“No fault divorce” is the strapline for the Divorce, Dissolution and Separation Act 2020, which is new legislation that will overhaul the law in relation to divorce and dissolution in England and Wales. As the headline suggests, the law is changing to introduce the ability to divorce without fault.
There is no change to the sole criteria for divorce: the irretrievable breakdown of the marriage, but there are significant changes to how this is demonstrated. The new law will require a simple statement to be submitted by either one or both of the parties to the marriage, stating it has irretrievably broken down. This is a marked contrast to the existing law, where it is necessary to rely on one spouse’s fault (by demonstrating adultery, unreasonable behaviour or desertion) or to wait a period of at least two years after separation, provided both parties consent to a divorce, or five years without consent.
When is it coming?
Although the Divorce, Dissolution and Separation Act 2020 gained Royal Assent in June 2020 and has been well publicised, the framework in which it will operate will not come into effect until 6th April 2022. It is only then that it will become possible to proceed with a divorce under the new law. Until then the existing rules apply.
Will it be easier to obtain a divorce?
In principle it should become more straightforward to obtain a divorce under the new rules. There will no longer be a need to fine tune the drafting of a divorce petition, the daunting prospect of a defended divorce should become a thing of the past and it seems likely that the issue of who divorces who will largely fall away. There will also be a change in the language used with the removal of archaic terms such as decree nisi, decree absolute and petitioner; those being replaced by conditional order, final order and applicant respectively. While online systems are already in place to deal with the divorce process, they are expected to be updated to make the process smoother and easier to navigate.
Will it be quicker to get a divorce?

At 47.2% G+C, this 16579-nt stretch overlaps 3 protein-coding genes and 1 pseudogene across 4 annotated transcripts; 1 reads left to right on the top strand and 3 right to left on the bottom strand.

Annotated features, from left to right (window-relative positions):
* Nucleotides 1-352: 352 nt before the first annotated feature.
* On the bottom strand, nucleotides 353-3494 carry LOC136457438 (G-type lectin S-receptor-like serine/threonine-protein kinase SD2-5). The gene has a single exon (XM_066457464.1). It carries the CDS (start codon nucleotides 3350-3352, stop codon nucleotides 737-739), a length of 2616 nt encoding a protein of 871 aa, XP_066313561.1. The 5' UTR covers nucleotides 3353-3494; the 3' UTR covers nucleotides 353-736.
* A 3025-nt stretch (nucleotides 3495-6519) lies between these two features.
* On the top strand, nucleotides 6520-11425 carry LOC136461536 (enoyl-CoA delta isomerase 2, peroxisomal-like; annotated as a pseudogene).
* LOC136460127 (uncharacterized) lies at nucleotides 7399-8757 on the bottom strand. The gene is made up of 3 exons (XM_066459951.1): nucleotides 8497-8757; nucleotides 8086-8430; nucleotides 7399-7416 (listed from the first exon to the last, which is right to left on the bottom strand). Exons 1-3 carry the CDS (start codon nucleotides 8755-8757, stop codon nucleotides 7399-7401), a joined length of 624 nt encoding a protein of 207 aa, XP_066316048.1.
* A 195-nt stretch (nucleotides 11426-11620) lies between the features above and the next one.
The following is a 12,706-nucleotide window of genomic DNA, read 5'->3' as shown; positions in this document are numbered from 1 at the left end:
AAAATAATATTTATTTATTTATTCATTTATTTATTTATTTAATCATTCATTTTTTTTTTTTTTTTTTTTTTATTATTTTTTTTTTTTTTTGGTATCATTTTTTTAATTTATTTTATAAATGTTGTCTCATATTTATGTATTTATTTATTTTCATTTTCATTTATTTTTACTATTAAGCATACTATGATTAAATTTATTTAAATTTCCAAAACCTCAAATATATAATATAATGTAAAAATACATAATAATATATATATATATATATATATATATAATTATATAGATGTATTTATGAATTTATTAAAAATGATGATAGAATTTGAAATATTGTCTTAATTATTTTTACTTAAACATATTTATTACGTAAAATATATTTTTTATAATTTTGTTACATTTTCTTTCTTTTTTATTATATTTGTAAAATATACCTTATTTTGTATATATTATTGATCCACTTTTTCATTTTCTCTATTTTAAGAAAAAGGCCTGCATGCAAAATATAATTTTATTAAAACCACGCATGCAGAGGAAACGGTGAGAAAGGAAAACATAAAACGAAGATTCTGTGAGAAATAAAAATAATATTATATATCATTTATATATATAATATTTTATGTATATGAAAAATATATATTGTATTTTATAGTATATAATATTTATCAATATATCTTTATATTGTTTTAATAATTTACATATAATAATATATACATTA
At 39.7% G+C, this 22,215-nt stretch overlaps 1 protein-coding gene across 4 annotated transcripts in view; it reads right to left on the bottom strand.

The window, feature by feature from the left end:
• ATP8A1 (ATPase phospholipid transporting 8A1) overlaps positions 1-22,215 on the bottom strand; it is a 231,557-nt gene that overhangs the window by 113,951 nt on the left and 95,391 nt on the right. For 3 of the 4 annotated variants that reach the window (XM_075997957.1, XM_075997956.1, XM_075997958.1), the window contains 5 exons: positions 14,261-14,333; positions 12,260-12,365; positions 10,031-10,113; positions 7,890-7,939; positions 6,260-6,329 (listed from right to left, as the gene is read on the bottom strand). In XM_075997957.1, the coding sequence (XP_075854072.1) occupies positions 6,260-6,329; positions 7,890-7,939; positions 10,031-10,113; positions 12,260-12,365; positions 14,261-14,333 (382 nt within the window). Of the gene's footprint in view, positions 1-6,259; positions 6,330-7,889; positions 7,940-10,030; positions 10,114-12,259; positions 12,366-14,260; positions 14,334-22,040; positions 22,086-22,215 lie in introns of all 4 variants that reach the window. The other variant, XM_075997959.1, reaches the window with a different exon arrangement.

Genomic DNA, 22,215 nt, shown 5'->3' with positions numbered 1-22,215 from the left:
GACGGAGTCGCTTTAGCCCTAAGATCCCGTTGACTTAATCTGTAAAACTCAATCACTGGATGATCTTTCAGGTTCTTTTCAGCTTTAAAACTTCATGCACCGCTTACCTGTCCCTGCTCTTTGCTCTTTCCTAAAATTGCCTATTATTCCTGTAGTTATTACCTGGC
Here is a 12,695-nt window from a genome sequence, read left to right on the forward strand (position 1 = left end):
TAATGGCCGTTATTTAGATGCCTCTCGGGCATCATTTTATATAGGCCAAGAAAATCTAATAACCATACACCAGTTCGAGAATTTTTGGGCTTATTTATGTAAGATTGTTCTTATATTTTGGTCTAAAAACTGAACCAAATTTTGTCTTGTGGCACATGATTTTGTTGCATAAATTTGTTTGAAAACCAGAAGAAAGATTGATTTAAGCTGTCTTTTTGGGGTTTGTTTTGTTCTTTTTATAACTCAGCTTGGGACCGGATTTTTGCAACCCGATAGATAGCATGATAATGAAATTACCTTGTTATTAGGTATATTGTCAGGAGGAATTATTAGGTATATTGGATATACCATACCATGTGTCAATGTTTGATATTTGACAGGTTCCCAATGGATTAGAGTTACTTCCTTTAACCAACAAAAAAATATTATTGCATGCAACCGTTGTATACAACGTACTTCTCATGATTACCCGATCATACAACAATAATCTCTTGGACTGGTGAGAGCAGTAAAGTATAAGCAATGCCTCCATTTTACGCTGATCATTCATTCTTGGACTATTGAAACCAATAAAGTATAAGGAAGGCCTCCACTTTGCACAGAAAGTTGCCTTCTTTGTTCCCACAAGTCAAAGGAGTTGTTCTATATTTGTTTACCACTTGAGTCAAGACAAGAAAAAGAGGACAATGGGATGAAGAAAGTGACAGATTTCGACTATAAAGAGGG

Obtaining a divorce will not be faster under the new rules, despite it being widely expected that the process will become smoother and more efficient. In fact, save for the inefficiencies in the current system creating delays, the new system is likely to see the process actually take longer from start to finish.
There will still be a two stage process, with the new stages of conditional order and final order replacing the old decree nisi and decree absolute. The requirement to wait six weeks between the two is also retained in the new law. However, there is now the introduction of a minimum period of 20 weeks between the divorce application and the conditional order being introduced in the new law, so as to provide a period of reflection. In other words, the new framework will require at least six months from application to final order. While in theory the current system can be quicker, as there is no set timeframe between the petition and decree nisi, the reality is it often takes at least that long anyway. It must also be considered that the final divorce order (currently decree absolute) is often delayed in any event to allow financial matters to be properly addressed.
Should a divorce be delayed so as to use the new law?
There is no one-size fits all answer to this question and each set of circumstances should be considered carefully. There may be some merit in holding off until the new law can be used if it is expected that the only options available to divorce now would result in a contested process. However, if you are considering divorce it is always sensible to seek specialist advice as soon as possible. All the consequences of any delay must be considered carefully, as it is possible that a delay could be prejudicial in relation to issues concerning the children or finances (whether to an individual or even possibly to both parties from a tax perspective).
Why are family law practitioners so excited by the change in law?
Most family law practitioners have campaigned for this change in the law for many years, so as to end the “blame game”. By avoiding the need to make allegations of fault on divorce it is hoped that conflict will be reduced and more people going through divorce will be able to address the wider issues, such as arrangements for children and finances, in a calmer and more constructive manner. It is anticipated that families will benefit significantly by moving away from a focus on why the relationship broke down and who did what; instead encouraging a more forward thinking approach.
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